All your websites are belong to us (with a reverse proxy)
I have taken the habit to use a single domain as an umbrella for multiple websites. Which in short means we can benefit from different software stacks being hosted on different platforms.
As a bonus, we can use a custom domain on GitHub Pages with our own SSL certificate.
ProxyPassReverse are our best friend to mount an external URL (and its descendants) onto a folder of our very own domain.
§Why using a reverse proxy?
We are in 2016 and mentioning reverse proxy in a conversation sounds odd and pretty much dated from a different century. But hey, who cares?
I use reverse proxies for various reasons:
- to isolate components
So instead of putting everything in a larger and larger monolithic website, we can manage them as different git repositories and have a different build process as well (like
/talkson this website)
- to manage different stacks
In the case of a conference with a yearly edition or so, we can iterate over the software stack and change accordingly to our needs without having to upgrade legacy editions nor to keep continuing them because we feel obliged to.
- to provide a transparent experience to our users
We can host content in different places and still provide a coherent experience to a user without having them to feel the spread of our infrastructure.
- to upgrade individual components
One by one rather than the entire stacks. Which makes the life easier in term of Q&A scope. Obviously, we fall in the microservices trap so the more individual projects we have, the more scattered our attention and efforts can be.
- to run Docker containers or web applications
We can prevent to expose them directly on the port 80 or 443 – although this is not the point of this article as we are rather focused on proxying external content.
It is a good way to hide complex and purposeful components under a same and apparently unique domain. This is for example how websites like the BBC feel like one website whereas they are in reality composed of dozens and dozens of different websites developed by independent teams.
§How does it work?
An HTTP request directed to our hosting provider will usually look like the following examples:
By default we assume the folders
/doc are contained in the same directory as the root of the website.
Let’s say we actually have decided to opt in for a whitelabeled content provider for a part of the website and moved another part of it to a static website hosted on GitHub Pages. The above example would evolve into:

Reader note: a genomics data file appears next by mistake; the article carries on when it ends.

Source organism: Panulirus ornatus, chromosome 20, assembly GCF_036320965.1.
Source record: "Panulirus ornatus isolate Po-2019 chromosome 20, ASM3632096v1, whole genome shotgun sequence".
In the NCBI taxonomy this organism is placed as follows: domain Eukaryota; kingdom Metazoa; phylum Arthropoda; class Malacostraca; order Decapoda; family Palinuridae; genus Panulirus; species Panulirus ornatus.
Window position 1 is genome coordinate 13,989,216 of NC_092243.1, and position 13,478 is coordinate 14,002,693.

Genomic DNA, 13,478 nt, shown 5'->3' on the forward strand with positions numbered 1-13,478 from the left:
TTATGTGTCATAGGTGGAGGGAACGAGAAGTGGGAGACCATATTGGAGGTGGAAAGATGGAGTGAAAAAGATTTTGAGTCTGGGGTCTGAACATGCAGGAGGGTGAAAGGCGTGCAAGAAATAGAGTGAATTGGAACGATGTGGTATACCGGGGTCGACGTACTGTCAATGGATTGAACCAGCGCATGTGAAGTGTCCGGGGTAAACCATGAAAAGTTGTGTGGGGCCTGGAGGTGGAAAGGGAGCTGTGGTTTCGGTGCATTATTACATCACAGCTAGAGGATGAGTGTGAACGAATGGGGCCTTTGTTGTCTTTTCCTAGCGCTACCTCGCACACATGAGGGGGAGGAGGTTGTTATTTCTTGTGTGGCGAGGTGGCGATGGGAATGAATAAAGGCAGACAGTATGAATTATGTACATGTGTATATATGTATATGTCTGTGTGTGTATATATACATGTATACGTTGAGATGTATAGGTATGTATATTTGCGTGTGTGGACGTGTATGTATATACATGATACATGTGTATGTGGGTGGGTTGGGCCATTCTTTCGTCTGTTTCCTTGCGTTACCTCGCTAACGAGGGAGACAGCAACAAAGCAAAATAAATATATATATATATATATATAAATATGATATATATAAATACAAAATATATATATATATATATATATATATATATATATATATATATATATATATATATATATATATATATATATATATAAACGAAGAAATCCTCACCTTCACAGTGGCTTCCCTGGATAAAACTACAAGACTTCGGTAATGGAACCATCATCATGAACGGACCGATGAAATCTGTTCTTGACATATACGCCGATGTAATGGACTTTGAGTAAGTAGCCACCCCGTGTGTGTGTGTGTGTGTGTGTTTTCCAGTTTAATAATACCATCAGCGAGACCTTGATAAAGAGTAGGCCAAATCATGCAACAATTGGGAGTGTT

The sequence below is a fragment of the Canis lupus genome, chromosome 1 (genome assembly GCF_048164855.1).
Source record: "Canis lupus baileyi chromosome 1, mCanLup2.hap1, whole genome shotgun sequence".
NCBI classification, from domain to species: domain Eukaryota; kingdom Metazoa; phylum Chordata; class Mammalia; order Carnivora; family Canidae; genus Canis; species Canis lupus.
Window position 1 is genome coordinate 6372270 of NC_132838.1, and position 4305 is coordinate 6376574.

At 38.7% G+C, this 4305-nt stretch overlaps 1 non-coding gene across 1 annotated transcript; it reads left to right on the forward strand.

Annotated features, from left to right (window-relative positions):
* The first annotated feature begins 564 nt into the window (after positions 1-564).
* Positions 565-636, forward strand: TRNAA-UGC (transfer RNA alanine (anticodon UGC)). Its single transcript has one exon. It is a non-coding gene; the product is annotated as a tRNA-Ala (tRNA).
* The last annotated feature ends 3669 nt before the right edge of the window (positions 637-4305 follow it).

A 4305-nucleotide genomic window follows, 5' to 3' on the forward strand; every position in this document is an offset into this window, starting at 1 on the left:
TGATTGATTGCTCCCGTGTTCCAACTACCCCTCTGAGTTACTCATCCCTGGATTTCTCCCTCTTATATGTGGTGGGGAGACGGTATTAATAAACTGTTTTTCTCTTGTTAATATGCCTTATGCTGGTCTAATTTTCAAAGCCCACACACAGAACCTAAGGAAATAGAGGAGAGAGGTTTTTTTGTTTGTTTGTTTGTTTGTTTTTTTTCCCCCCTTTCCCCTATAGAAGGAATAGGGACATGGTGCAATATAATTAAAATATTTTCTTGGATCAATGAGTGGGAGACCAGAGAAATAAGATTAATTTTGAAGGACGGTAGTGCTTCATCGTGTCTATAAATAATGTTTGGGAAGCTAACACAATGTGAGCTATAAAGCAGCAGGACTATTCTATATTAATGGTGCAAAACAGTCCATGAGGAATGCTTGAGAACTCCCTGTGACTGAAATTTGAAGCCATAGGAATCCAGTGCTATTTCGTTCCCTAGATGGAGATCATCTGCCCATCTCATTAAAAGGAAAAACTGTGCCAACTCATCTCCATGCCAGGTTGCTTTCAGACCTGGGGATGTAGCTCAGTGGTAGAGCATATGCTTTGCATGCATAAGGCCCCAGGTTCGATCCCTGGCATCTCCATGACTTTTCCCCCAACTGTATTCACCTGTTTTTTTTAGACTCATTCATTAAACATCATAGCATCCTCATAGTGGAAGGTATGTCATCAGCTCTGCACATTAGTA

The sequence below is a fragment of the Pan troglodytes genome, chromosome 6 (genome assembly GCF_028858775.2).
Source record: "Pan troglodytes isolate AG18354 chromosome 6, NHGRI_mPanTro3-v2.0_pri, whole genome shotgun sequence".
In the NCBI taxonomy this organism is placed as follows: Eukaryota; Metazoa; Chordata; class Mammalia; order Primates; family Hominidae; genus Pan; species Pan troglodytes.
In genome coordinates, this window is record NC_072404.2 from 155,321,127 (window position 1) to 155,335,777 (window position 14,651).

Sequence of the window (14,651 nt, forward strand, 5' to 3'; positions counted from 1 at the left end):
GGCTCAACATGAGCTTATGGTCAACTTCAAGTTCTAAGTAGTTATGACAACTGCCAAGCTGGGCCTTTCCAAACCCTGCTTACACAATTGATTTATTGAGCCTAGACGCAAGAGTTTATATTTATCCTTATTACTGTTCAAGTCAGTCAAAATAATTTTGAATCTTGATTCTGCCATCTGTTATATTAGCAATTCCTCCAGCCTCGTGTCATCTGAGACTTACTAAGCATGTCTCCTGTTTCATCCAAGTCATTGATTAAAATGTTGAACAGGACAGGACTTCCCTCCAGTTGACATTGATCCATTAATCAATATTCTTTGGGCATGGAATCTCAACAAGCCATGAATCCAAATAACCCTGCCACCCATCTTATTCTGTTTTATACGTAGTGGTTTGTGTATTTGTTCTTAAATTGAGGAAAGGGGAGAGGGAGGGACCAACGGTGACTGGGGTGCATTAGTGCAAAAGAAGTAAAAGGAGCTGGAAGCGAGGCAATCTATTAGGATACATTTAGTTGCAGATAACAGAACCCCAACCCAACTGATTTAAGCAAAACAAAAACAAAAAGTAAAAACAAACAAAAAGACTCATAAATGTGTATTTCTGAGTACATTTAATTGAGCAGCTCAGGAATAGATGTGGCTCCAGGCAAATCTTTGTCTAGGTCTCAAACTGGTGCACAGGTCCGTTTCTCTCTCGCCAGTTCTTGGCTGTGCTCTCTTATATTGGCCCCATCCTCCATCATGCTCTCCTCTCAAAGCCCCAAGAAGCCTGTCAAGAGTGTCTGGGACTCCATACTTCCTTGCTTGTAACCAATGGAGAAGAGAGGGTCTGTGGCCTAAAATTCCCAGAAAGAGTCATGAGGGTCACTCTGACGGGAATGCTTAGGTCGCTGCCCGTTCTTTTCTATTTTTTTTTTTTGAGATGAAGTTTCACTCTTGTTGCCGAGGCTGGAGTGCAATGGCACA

It should be clear enough so let’s dive a bit more in how to achieve this.
The configuration of a reverse mainly relies on a declaration of Apache
ProxyPass for each path (and its descendants) we would like to host elsewhere:
And that’s pretty much it!
§Configuring Proxy directives
I found Apache
ProxyPass documentation to be quite clear actually (or maybe I spent too much time reading it). We can manage to exclude folders from the proxying or match only specific patterns with
ProxyPassMatch. I guess all we need is a use case before starting to use them 😊.
This setting has an influence on how our VirtualHost proxy server will advertise the
Host HTTP header to the client.
So in general we will want to have it set to
Off, especially in the case of web browsers and relative link computation.
This reverse directive indicates Apache how to treat location headers emitted by the backend of the proxy.
In other words, if the backend emits some headers like
Content-Location, our proxy will rewrite them to match our VirtualHost.
This is exactly the same principle as
ProxyPassReverse but to rewrite the hostnames contained in any
Cookie header emitted by the backend.
This one will enable the proxy module to deal with signed requests. We could definitely have an HTTP to HTTPS or, better, HTTPS to HTTP – to secure insecure parts of our website. Or to secure them… with a different SSL certificate.
And that’s precisely one advantage to use a reverse proxy in front of GitHub Pages to use our custom domain and our own certificate.
§Reverse Proxy over HTTPS
GitHub serves every GitHub Pages websites over HTTPS if they have been created after June 15th 2016. So we will have to make sure both our server can talk over SSL with GitHub by enabling
As an alternative, we can also run the following to globally enable
By doing so, we do not need to write the
If we cannot enable
mod_ssl, well we are screwed so best is to raise a support ticket to our hosting service provider if there is a way to enable it.
Is the reverse proxy technique limited to Apache httpd? Of course not:
- Nginx has proxy_pass and a good reverse proxy tutorial;
- Varnish is more powerful but slightly harder to dive into its documentation;
- Node.js express-http-proxy package will help mount proxy routes in our Express application.
I personally use it to proxy authentication at the app level and query internal APIs.